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Offices of the Jyllands-Posten Newspaper which published the Mohammed Cartoons

Remember the “Mumbai-Style” terror attack in late December 2010. Now, there is more.

Mikael Davud, David Jakobsen and Shawan Sadek Saeed Bujak are charged with planning to carry out an assault using explosives on Danish paper Jyllandsposten. The charges also say they planned to shoot Danish cartoonist Kurt Westergaard, author of the controversial Prophet Mohammed caricatures.

All the men were arrested last year in Oslo and Germany following a Police Security Service (PST) raid.  Authorities suspected they had planned to bomb the Chinese Embassy, with one of the three trying to obtain Hydrogen Peroxide from a pharmacy. This failed due to PST intervention.

It is also believed the plotters are connected to al-Qaida, and the case has ties to the United States.

The three men arrived in Norway between 1999 and 2002. Mr Davud and Bujak remain in custody while Mr Jakobsen, who served as an informant for the PST, has been released.

None of the suspects admit their guilt, but face up to 12 years in prison if convicted.

Here is more from the AP.

The three men risk prison sentences of up to 12 years, Evanger said.

Investigators believe the plot was linked to the same al-Qaeda planners behind 2009 schemes to blow up New York’s subway and a British shopping mall.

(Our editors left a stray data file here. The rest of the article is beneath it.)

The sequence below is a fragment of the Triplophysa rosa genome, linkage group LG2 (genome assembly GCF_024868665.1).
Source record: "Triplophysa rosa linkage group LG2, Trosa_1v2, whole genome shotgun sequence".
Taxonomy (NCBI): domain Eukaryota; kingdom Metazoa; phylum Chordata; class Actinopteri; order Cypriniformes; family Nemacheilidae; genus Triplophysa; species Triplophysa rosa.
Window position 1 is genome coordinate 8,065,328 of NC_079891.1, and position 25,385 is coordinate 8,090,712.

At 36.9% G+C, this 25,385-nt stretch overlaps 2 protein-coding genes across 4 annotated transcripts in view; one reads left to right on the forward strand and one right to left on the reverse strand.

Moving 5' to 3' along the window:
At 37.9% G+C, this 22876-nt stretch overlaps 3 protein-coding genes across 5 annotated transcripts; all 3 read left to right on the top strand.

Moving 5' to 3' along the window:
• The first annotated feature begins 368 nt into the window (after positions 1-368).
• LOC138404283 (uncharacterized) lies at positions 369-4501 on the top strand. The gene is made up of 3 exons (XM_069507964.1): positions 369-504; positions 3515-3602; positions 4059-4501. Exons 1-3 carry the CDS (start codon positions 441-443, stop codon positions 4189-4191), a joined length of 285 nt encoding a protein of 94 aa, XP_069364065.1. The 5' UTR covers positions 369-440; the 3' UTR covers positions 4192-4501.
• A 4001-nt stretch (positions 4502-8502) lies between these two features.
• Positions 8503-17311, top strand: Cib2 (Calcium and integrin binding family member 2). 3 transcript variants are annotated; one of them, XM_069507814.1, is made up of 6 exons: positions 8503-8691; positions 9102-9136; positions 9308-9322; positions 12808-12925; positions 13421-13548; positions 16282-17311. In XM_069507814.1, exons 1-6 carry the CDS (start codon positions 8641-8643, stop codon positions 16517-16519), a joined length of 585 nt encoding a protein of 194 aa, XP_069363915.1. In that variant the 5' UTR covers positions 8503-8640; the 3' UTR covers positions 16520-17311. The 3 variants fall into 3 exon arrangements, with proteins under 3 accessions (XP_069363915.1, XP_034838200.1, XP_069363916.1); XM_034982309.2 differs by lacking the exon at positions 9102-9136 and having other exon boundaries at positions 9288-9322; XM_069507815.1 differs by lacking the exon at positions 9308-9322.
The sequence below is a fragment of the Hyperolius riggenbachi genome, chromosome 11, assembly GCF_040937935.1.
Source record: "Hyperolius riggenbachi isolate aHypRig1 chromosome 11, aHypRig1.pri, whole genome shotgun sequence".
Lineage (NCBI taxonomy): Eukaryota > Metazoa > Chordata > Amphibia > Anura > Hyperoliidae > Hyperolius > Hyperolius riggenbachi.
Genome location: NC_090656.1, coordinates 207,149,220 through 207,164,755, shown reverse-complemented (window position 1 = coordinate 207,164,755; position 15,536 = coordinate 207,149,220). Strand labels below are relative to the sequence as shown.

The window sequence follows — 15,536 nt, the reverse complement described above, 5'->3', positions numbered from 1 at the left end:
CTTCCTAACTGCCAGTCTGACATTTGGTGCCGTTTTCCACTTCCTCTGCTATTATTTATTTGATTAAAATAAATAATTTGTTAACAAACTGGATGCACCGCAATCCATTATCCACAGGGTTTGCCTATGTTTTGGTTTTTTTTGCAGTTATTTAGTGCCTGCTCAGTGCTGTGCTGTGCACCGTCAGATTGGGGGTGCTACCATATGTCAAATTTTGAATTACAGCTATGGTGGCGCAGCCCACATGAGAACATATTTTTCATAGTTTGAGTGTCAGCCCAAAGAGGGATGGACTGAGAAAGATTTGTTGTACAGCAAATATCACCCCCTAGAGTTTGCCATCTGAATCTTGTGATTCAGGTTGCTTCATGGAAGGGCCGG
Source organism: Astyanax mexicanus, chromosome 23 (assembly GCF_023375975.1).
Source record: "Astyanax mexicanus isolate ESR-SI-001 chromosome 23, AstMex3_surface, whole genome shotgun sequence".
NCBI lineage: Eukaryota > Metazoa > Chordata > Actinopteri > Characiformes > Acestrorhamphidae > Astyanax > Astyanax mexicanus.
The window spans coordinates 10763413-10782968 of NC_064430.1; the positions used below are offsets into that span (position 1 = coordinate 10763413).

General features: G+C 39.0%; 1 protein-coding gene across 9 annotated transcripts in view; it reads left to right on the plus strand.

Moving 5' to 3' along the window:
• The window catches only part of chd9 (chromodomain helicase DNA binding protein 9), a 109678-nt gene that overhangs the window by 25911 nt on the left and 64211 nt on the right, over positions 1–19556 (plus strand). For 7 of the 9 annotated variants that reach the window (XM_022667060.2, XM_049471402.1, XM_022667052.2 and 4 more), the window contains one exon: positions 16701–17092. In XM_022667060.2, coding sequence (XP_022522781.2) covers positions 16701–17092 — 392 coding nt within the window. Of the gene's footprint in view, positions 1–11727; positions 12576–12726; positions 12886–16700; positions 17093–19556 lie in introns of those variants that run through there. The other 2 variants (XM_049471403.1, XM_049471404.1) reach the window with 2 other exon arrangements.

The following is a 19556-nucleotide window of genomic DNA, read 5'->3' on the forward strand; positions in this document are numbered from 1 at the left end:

An Associated Press investigation last year showed all three plots were thwarted after suspected operatives exchanged emails – sometimes poorly coded – in and out of Pakistan.

Davud, a 40-year-old ethnic Uighur from China, was charged with receiving explosives training at an al-Qaeda training camp in Pakistan and agreeing to blow up one of several offices of Jyllands-Posten in Denmark.

Bujak and Jakobsen are accused of joining the plot in 2009 and helping acquire bomb-making chemicals.

Police say they had the men under surveillance and even replaced a vital ingredient with a harmless liquid to ensure they would not succeed in building a bomb.

Davud and Bujak, a 38-year-old Iraqi Kurd, were also charged with plotting to shoot Westergaard.

Westergaard drew the most controversial of the 12 cartoons, featuring Mohammed with a lit fuse in his turban. He was the victim of a murder attempt last year and has received several death threats.

Davud and Bujak have been held in custody since their arrest and have both admitted they were planning an attack, although their versions have differed on who their target was, the first saying it was the Chinese embassy in Oslo and the second claiming it was Jyllands-Posten.

Jakobsen has denied any responsibility and is currently a free man. He became a police informant in November 2009 but still faced charges for his involvement in the plot before then.

All three suspects deny any links to al-Qaeda.

In Norway, plotting a terrorist act alone is not a crime. If at least two people are involved they can be convicted of conspiracy.

The trial is set to begin on October 31.

Here are the Mohammed cartoons:

 

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